By Roberta Rampton
WASHINGTON, Feb 25 (Reuters) - President Barack Obama raised the political pressure on Republicans over immigration on Wednesday, telling young members of Miami's Latino community that Republicans were to blame for stopping reform and urging them to make it an issue in the 2016 elections.
Obama took questions about his stalled immigration executive actions at a town hall-style event at Florida International University, which claims to be first in the nation in awarding degrees to Hispanic students. It was televised on Spanish-language network Telemundo and MSNBC.
Obama told the audience that he would veto any move by Congressional Republicans to block his plans, announced in November, to offer work permits and lift the threat of deportation for as many as 4.7 million undocumented immigrants who are parents of U.S. citizens and legal residents, or were brought into the country illegally as children.
"They can have that vote. I will veto that vote," Obama said.
Congressional Republicans said he overstepped his powers, but Obama said the failure of Congress to reform outdated immigration laws left him with no choice but to take action.
But he said his actions were only temporary, and he told the audience that it was up to them to pressure Republicans to pass a bill to reform outdated immigration laws.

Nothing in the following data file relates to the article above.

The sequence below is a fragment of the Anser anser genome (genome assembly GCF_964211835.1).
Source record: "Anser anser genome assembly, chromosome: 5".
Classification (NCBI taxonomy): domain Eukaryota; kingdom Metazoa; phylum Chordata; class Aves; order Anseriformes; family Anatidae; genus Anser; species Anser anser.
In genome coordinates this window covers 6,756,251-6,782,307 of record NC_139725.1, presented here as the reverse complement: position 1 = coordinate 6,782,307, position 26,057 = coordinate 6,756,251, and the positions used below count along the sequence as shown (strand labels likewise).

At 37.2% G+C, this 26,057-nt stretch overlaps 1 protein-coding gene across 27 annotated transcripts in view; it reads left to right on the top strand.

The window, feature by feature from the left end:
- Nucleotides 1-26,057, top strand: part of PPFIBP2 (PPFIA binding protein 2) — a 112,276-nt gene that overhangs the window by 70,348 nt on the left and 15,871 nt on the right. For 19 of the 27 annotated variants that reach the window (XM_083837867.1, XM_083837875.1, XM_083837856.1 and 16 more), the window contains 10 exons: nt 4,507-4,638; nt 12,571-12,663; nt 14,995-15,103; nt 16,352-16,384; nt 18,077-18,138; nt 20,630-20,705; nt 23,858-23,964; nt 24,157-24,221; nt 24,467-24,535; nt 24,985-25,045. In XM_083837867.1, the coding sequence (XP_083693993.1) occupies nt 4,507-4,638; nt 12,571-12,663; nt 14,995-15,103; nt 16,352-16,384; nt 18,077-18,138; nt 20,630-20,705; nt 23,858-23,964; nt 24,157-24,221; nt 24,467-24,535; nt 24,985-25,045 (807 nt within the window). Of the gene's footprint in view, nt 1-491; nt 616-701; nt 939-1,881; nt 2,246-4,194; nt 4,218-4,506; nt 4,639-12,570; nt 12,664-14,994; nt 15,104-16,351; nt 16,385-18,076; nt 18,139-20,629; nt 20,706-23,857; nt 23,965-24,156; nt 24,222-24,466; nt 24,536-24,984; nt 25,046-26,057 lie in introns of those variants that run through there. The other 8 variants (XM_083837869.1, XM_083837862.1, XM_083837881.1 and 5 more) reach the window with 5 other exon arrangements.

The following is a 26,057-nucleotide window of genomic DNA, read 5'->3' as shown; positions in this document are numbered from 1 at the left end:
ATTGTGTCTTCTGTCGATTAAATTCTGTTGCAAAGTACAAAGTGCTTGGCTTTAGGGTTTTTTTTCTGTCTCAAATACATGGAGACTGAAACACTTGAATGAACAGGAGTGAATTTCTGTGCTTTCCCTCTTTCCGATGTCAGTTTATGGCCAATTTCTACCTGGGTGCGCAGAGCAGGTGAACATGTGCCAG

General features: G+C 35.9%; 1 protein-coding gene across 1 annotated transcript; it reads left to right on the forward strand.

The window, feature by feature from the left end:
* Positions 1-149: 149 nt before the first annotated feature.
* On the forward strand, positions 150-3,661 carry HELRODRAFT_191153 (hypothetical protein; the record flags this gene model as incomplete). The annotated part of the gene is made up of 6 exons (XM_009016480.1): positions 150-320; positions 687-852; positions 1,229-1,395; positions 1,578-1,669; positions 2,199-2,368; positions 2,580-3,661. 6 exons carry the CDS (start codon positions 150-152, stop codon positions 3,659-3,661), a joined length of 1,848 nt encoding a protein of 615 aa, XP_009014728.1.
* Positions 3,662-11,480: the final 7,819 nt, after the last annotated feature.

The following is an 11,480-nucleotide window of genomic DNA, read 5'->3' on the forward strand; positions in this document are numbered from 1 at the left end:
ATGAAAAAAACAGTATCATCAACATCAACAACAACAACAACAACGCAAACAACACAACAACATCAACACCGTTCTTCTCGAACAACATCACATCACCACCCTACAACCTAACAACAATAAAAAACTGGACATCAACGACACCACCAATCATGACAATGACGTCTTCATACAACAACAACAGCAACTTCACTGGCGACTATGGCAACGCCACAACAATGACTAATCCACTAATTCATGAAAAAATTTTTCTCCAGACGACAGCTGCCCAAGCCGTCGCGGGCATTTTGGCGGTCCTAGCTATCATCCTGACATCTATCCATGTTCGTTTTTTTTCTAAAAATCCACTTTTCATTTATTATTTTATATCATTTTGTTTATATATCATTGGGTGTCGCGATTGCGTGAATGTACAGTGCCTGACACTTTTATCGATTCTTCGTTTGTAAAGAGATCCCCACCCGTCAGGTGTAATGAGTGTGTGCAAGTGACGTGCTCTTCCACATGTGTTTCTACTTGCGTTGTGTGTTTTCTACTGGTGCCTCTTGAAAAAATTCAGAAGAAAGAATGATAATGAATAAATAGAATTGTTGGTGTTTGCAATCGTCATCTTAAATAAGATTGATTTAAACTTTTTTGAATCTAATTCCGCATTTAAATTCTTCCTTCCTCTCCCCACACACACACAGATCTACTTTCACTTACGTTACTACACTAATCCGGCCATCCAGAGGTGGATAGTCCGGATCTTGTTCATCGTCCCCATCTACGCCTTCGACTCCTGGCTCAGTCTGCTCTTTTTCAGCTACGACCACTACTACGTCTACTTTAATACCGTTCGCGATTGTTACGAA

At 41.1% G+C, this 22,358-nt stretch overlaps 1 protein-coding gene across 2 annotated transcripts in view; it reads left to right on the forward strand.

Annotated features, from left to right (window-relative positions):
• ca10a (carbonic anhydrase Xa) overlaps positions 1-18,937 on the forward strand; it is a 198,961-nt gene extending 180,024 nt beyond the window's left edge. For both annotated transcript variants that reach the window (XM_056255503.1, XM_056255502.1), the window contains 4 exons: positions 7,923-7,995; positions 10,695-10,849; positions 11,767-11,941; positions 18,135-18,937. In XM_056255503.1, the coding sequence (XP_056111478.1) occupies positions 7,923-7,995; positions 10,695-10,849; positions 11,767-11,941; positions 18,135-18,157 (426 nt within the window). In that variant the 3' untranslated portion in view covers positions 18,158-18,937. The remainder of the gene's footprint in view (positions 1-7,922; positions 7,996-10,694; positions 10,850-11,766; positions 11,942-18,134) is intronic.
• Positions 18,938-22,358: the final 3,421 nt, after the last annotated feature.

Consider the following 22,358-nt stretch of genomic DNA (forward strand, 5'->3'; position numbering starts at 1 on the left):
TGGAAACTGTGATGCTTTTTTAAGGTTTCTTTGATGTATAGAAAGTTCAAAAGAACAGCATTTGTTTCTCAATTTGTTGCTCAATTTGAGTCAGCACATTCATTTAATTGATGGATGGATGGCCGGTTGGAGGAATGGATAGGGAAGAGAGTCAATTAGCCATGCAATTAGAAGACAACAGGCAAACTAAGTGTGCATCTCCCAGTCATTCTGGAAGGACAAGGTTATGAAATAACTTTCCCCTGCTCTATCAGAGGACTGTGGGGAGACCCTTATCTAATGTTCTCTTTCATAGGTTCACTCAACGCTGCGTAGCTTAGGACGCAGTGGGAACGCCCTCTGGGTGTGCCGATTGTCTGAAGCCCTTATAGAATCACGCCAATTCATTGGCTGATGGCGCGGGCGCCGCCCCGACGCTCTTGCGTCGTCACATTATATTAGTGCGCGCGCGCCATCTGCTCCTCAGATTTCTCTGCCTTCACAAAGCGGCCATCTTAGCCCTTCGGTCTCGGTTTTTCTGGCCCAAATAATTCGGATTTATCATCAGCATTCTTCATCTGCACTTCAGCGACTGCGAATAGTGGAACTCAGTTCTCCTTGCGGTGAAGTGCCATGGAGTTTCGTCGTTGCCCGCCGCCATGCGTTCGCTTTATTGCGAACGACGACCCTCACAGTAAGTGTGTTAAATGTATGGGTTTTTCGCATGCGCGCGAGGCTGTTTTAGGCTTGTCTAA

"If they start feeling enough pressure, that can make a difference," he said. "When they start asking for votes, the first question should be, do you really intend to deport 11 million people?"
Obama acknowledged that former Florida Governor Jeb Bush, who is considering a run for the Republican presidential nomination in 2016, supports immigration reform.
But he said that he wished Bush would talk to Republican Speaker of the House of Representatives John Boehner to help move things along.
"I gave the Republicans a year and a half -- a year and a half -- to just call the bill. We had the votes. They wouldn't do it," he said.
Obama's unilateral plans were supposed to take effect last week, but were thwarted by a Texas judge who halted the actions. The Justice Department has asked for an emergency stay on that action, and is also appealing the decision.
Obama said on Wednesday that he is confident his administration ultimately will win the legal battle to proceed with his executive actions on immigration, but said that the fight will take a couple months.
"We expect to win," he said, promising the audience that his administration would continue to fight the case even if the appeal fails.
In the meantime, Obama promised Latinos that his border and immigration officials would focus on deporting criminals and recent border crossers, rather than people who have been living in the country for many years.
"You are going to see a substantial change even as the case makes its way through the courts."
(Editing by Eric Walsh)